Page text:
Reviewed February 2018
Marsha Stevenson, Visual Arts Librarian
Hesburgh Libraries, University of Notre Dame
The Images of Rome digital archive consists of prints, drawings and photographs drawn from the personal collection of Rodolfo Lanciani (1845-1929). A prominent Roman archaeologist and professor of ancient topography, Lanciani was perhaps best known as the author of seminal works such as the Forma Urbis Romae. After his death, his personal collection was purchased by the Istituto Nazionale di Archeologia e Storia dell’Arte, and selections from those materials were digitized to form the content of this website. Several institutions in Italy and the United States collaborated on its production, including the University of Oregon and Dartmouth College, where much of the metadata was prepared.
Lanciani’s personal collection numbered 15,000 items, only some of which were chosen for this website. Selection criteria are not given, and there is no information about the remaining 11,000 items. Details about these works would be helpful to scholars who are intrigued by what currently can be viewed. The 4,000 images included focus on buildings within the Aurelian Walls and consist of elevations, interiors, plans, and street views showing the neighborhood context. They are grouped either geographically, such as “Palatino” and “Piazza Navona,” or topically, such as “Fontane” (Fountains) and “Chiese” (Churches). An “Explore” tab facilitates browsing, while a search box probes descriptive metadata. Text can be searched either in English (e.g. John Lateran) or Italian (e.g. Giovanni in Laterano). A sidebar enables limiting by the facets of topic, author, medium, century, publisher, and date range.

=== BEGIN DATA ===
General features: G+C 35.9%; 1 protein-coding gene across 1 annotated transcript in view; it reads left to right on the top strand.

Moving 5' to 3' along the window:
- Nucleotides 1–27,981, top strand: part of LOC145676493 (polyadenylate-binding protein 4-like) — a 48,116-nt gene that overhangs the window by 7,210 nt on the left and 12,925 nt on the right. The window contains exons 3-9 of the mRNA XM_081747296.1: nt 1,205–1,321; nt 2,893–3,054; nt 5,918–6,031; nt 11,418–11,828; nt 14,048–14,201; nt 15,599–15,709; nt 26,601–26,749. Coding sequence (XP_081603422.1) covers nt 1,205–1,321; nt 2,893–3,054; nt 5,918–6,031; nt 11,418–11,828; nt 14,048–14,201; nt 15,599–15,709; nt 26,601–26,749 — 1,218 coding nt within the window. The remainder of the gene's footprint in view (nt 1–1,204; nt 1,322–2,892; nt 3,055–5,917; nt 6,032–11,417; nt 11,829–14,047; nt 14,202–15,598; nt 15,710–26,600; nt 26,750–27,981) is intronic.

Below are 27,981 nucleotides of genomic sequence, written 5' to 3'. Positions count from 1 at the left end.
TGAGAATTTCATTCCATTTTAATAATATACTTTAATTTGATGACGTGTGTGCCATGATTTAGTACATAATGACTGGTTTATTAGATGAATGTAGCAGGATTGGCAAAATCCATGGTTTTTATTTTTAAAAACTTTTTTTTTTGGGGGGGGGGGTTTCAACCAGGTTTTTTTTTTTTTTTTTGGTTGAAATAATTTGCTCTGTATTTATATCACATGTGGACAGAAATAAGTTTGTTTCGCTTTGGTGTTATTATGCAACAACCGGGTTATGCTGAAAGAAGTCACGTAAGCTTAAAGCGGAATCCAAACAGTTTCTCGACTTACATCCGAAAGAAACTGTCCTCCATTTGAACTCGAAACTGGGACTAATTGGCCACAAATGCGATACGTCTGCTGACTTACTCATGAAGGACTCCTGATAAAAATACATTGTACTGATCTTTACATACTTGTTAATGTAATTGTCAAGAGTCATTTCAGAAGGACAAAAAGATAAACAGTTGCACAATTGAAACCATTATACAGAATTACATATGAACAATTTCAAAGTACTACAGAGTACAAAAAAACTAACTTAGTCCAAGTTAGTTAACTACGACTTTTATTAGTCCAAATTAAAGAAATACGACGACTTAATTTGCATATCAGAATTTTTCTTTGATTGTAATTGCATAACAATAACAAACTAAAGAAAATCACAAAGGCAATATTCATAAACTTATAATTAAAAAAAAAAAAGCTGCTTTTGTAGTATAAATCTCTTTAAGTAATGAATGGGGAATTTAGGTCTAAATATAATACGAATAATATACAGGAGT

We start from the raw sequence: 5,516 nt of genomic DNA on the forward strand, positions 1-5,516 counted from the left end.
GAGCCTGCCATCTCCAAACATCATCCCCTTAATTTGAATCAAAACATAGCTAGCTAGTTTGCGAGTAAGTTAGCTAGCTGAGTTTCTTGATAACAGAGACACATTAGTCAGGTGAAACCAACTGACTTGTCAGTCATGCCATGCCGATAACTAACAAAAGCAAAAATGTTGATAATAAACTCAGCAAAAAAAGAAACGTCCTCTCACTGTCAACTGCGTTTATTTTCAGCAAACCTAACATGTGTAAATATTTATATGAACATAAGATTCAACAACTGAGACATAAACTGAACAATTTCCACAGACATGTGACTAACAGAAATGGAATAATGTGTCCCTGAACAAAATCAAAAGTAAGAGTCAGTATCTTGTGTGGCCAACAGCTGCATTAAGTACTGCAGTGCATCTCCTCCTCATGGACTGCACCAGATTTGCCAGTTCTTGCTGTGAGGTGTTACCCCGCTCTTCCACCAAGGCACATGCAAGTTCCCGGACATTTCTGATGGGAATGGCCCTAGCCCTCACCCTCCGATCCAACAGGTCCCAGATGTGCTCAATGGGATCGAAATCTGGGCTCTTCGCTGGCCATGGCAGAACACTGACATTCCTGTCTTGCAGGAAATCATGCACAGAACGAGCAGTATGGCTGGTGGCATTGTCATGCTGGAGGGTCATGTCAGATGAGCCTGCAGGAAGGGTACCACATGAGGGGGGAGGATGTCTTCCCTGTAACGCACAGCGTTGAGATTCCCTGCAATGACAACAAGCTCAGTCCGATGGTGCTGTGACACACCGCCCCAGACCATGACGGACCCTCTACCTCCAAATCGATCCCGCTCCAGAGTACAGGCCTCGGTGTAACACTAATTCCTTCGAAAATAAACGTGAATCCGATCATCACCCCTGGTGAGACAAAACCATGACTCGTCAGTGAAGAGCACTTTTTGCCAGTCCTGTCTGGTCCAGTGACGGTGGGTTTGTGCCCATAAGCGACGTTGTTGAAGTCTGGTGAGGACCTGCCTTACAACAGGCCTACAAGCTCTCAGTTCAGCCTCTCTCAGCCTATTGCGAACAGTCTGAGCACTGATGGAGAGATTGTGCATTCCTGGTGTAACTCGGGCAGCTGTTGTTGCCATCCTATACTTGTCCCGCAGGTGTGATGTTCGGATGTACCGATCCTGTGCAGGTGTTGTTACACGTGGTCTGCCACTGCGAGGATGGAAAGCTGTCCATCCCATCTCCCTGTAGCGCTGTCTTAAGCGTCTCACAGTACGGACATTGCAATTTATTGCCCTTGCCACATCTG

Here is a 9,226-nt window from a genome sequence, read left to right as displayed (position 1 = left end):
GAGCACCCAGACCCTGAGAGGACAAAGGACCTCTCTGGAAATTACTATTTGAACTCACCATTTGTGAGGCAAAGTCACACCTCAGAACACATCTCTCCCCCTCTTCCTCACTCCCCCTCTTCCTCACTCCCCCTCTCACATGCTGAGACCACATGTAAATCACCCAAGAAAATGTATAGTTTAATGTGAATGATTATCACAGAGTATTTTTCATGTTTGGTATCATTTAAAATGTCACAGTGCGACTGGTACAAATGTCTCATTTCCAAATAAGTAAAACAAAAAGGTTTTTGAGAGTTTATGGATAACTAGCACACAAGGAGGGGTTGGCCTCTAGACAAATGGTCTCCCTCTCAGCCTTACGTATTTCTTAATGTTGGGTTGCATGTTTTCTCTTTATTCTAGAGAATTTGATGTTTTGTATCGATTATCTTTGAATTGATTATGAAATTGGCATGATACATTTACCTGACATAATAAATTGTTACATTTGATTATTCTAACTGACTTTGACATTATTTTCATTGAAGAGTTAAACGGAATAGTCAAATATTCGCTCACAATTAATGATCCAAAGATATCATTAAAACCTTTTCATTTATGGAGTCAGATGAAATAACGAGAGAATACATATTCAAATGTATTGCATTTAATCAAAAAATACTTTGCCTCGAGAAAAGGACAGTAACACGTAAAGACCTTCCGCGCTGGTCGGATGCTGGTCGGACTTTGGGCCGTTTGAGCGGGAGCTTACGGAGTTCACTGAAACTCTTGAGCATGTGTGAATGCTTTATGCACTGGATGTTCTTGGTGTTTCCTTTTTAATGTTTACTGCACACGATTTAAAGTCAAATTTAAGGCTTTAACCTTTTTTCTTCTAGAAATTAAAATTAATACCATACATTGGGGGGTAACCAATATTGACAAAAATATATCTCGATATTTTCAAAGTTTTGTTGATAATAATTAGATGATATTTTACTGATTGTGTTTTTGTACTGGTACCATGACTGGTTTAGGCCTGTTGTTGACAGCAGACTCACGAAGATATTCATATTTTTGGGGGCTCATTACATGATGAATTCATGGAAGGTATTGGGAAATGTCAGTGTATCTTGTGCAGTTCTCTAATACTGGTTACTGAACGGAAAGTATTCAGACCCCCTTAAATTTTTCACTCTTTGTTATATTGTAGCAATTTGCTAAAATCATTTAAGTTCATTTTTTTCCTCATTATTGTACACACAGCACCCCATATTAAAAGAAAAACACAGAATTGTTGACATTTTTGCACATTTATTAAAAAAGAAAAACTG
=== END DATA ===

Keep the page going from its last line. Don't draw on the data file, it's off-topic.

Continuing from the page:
Zooming and panning allow for close inspection of the high-resolution images. Each individual image includes a helpful map pinpointing its location. The images are freely available from the Stanford Digital Repository, with no registration or login requirements. They can can be downloaded, although not at high resolution. The dates of the original works range from the sixteenth to the twentieth centuries. The website displays a prominent attribution statement, claiming copyright with all rights reserved by the Istituto Nazionale di Archeologia e Storia dell’Arte, although the dates of most of the individual images place them in the public domain.
Five curated essays accompany the website, demonstrating ways in which its images can be grouped to illuminate particular themes. The content of the essays is interesting, but some could benefit from editing. Lanciani’s arrangement of his collection is preserved, and while informative, is not always optimal for modern-day browsing. Views of a specific church, for example, may be separated from each other, with other buildings intervening. When browsing within one of the “Explore” groupings, clicking on an icon of the earth results in a map with colored blocks showing the general locations of the sites. This is surprisingly awkward to use, since the map that opens is a world map, meaning many clicks are required to zoom in to a neighborhood. There does not appear to be one comprehensive map including all 4,000 items.
Images of Rome includes some intriguing views, elevations, and building plans that are not readily found elsewhere online. It is not intended to be comprehensive, but provides an appealing sampling of sites. These make the Rodolfo Lanciani Digital Archive a welcome addition to the corpus of materials about Rome.